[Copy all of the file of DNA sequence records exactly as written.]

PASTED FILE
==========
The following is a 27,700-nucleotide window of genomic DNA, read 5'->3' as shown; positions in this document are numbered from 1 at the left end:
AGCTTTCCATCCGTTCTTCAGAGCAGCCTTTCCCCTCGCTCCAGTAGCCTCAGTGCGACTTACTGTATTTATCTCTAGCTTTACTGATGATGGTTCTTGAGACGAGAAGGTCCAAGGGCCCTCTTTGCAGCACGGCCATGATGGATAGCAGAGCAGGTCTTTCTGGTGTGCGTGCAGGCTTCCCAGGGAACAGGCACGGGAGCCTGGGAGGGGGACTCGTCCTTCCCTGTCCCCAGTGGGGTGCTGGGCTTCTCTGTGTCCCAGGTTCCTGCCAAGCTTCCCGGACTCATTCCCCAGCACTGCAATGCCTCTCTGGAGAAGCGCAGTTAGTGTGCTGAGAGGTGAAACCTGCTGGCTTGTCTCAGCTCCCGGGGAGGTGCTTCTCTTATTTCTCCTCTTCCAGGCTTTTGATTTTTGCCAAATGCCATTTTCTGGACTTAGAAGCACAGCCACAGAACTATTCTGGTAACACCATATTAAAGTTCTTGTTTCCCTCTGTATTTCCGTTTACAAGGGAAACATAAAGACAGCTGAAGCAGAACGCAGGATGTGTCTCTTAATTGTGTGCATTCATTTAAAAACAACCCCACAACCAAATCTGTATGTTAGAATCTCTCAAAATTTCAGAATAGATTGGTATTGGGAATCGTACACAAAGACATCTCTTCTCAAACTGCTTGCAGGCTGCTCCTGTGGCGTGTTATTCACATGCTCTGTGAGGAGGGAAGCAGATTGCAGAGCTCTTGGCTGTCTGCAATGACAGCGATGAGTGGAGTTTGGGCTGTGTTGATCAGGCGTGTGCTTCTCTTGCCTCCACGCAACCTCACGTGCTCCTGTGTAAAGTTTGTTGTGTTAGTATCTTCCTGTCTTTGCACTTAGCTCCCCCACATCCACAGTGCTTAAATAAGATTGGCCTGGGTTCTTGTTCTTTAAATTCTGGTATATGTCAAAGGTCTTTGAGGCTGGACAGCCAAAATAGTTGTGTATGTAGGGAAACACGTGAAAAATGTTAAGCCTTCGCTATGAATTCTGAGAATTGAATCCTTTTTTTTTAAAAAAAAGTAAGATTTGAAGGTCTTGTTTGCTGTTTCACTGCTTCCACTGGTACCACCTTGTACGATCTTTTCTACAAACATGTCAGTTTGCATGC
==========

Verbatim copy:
The following is a 27,700-nucleotide window of genomic DNA, read 5'->3' as shown; positions in this document are numbered from 1 at the left end:
AGCTTTCCATCCGTTCTTCAGAGCAGCCTTTCCCCTCGCTCCAGTAGCCTCAGTGCGACTTACTGTATTTATCTCTAGCTTTACTGATGATGGTTCTTGAGACGAGAAGGTCCAAGGGCCCTCTTTGCAGCACGGCCATGATGGATAGCAGAGCAGGTCTTTCTGGTGTGCGTGCAGGCTTCCCAGGGAACAGGCACGGGAGCCTGGGAGGGGGACTCGTCCTTCCCTGTCCCCAGTGGGGTGCTGGGCTTCTCTGTGTCCCAGGTTCCTGCCAAGCTTCCCGGACTCATTCCCCAGCACTGCAATGCCTCTCTGGAGAAGCGCAGTTAGTGTGCTGAGAGGTGAAACCTGCTGGCTTGTCTCAGCTCCCGGGGAGGTGCTTCTCTTATTTCTCCTCTTCCAGGCTTTTGATTTTTGCCAAATGCCATTTTCTGGACTTAGAAGCACAGCCACAGAACTATTCTGGTAACACCATATTAAAGTTCTTGTTTCCCTCTGTATTTCCGTTTACAAGGGAAACATAAAGACAGCTGAAGCAGAACGCAGGATGTGTCTCTTAATTGTGTGCATTCATTTAAAAACAACCCCACAACCAAATCTGTATGTTAGAATCTCTCAAAATTTCAGAATAGATTGGTATTGGGAATCGTACACAAAGACATCTCTTCTCAAACTGCTTGCAGGCTGCTCCTGTGGCGTGTTATTCACATGCTCTGTGAGGAGGGAAGCAGATTGCAGAGCTCTTGGCTGTCTGCAATGACAGCGATGAGTGGAGTTTGGGCTGTGTTGATCAGGCGTGTGCTTCTCTTGCCTCCACGCAACCTCACGTGCTCCTGTGTAAAGTTTGTTGTGTTAGTATCTTCCTGTCTTTGCACTTAGCTCCCCCACATCCACAGTGCTTAAATAAGATTGGCCTGGGTTCTTGTTCTTTAAATTCTGGTATATGTCAAAGGTCTTTGAGGCTGGACAGCCAAAATAGTTGTGTATGTAGGGAAACACGTGAAAAATGTTAAGCCTTCGCTATGAATTCTGAGAATTGAATCCTTTTTTTTTAAAAAAAAGTAAGATTTGAAGGTCTTGTTTGCTGTTTCACTGCTTCCACTGGTACCACCTTGTACGATCTTTTCTACAAACATGTCAGTTTGCATGC